Beyond Stealth: Keeping Horror Gaming Fresh

In 2010, fresh off the cult success of the Penumbra series, Swedish indies Frictional Games put out Amnesia: The Dark Descent. The game was the epitome of the sleeper hit: ostensibly a niche title, it worked its way to household-name status and its influence permeated the industry. In horror gaming, where the groundwork laid by Alone in the Dark and its immortal progeny Resident Evil and Silent Hill had allowed itself to be carried away by a broader current of third-person shooting galleries,  Amnesia’s no-combat stealth represented a bit of an oddity.

Though Frictional lead designer Thomas Grip has notably claimed Resident Evil as a key inspiration to his approach to horror, Amnesia was, by my estimation, distinguished by a determined return to the philosophy of Clocktower. Focus on fleeing or hiding, rather than fighting, was a staple of the old Clocktower games, and such mechanics were largely ignored by horror games for a long time, especially as the genre found its way inevitably into the heavy hands of AAA development magnates. With Amnesia, Frictional reminded us that shooting things was not necessarily as scary as hiding from them, and thus revived a waning focus on vulnerability within survival horror.

Fragility as Fun

For Frictional, vulnerability is stealth based. Their elegant hide-and-seek mechanics have taken horror gaming by storm. Games such as Alien Isolation, Outlast, and Slender have found great success with only minor variation on Frictional’s approach. Even Shinji Mikami hopped aboard the low-combat stealth bandwagon with his two excellent Evil Within DLCs, The Assignment and The Consequence. Now, Resident Evil: Biohazard has exploded onto the scene, still clearly riding the shockwaves of Amnesia’s six-year-old impact.

The trend has been a good one, overall, refocusing horror gaming on the fundamentals. There is a risk, however, of the formula creating complacency on the part of game developers. Having “found the antidote,” so to speak, studios can replicate the sensation of horror by following a certain rubric of mechanics. Though the games may be quite excellent when presented properly, there’s still a stagnation. To continue to indefinitely produce low-combat stealth horror begins to give the impression that horror is low-combat stealth.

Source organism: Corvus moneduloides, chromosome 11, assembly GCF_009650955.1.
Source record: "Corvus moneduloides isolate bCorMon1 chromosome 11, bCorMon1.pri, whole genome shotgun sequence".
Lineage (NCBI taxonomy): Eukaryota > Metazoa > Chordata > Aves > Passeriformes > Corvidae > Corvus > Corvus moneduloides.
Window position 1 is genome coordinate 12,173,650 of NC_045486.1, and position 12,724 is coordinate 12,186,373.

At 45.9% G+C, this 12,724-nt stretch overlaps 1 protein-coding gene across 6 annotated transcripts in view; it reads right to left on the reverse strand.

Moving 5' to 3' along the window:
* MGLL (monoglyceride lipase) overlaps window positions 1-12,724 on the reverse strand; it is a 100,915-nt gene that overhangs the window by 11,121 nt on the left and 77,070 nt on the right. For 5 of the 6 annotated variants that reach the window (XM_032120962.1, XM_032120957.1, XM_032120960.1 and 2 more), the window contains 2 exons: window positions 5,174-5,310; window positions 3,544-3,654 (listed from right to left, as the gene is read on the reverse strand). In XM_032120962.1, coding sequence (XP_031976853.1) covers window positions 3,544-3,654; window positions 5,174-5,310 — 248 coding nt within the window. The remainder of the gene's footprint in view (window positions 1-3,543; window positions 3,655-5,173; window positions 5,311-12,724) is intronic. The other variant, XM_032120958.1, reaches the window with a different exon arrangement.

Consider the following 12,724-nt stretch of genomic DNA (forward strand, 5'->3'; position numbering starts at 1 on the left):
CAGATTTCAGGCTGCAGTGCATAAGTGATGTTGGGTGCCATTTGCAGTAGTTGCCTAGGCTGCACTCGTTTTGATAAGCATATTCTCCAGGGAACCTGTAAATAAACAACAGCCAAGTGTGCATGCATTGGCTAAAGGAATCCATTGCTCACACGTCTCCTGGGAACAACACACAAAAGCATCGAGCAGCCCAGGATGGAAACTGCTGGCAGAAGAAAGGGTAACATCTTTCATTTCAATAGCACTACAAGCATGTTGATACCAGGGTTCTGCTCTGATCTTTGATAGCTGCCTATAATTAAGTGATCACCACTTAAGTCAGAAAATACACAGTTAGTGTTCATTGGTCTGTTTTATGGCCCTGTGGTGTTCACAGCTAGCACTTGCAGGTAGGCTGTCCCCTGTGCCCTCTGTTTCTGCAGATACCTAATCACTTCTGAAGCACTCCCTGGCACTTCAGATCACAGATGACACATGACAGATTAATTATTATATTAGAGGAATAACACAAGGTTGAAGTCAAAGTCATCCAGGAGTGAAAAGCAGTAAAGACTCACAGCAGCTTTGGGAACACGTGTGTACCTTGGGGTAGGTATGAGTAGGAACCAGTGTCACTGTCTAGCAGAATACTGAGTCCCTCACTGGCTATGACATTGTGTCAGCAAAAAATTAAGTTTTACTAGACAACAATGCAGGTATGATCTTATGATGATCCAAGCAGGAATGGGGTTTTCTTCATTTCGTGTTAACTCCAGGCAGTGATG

But this can’t be. The essence of horror is more than simply ducking from monsters in dark rooms, no matter how wonderful the execution may be. Indeed, many like myself can remember being thoroughly creeped out by horror point-and-clicks such as the Amber: Journeys Beyond, Dark Fall: The Journal, Scratches, and Barrow Hill. Such games relied on little more than an oppressive atmosphere to convey a sense of unease and dread. And yet, even in the absence of a proper failure state to threaten, these games still evoked fear.

Terror vs. Horror

To understand this ostensibly transcendental element of horror, not easily pinned to a specific set of mechanics, we should look to the essence of horror itself. In her book Horrorism: Naming Contemporary Violence, Adriana Cavarero carries out an etymological investigation of “horror,” particularly as contrasted to “terror,” and turns up some interesting definitional qualities.

For Cavarero, “terror” is rooted in survival. She writes:

Among the many ways of experiencing fear, or to be precise, the sudden start of fear called ‘fright’ in English […] terror connotes the one that acts immediately on the body, making it tremble and compelling it to take flight. […] Acting directly on them, terror moves bodies, drives them into motion. Its sphere of reference is that of a menace to the living being, which tries to escape by fleeing.

Adriana Cavarero

But wait. The heightened pulse, the pumping adrenaline, the visceral compulsion to flee–aren’t these the sensations we associate with contemporary horror games? To be sure, good horror games can inspire terror, and the paradigm put forth by Frictional prioritizes that in its mechanics. But for Cavarero, this is not true horror.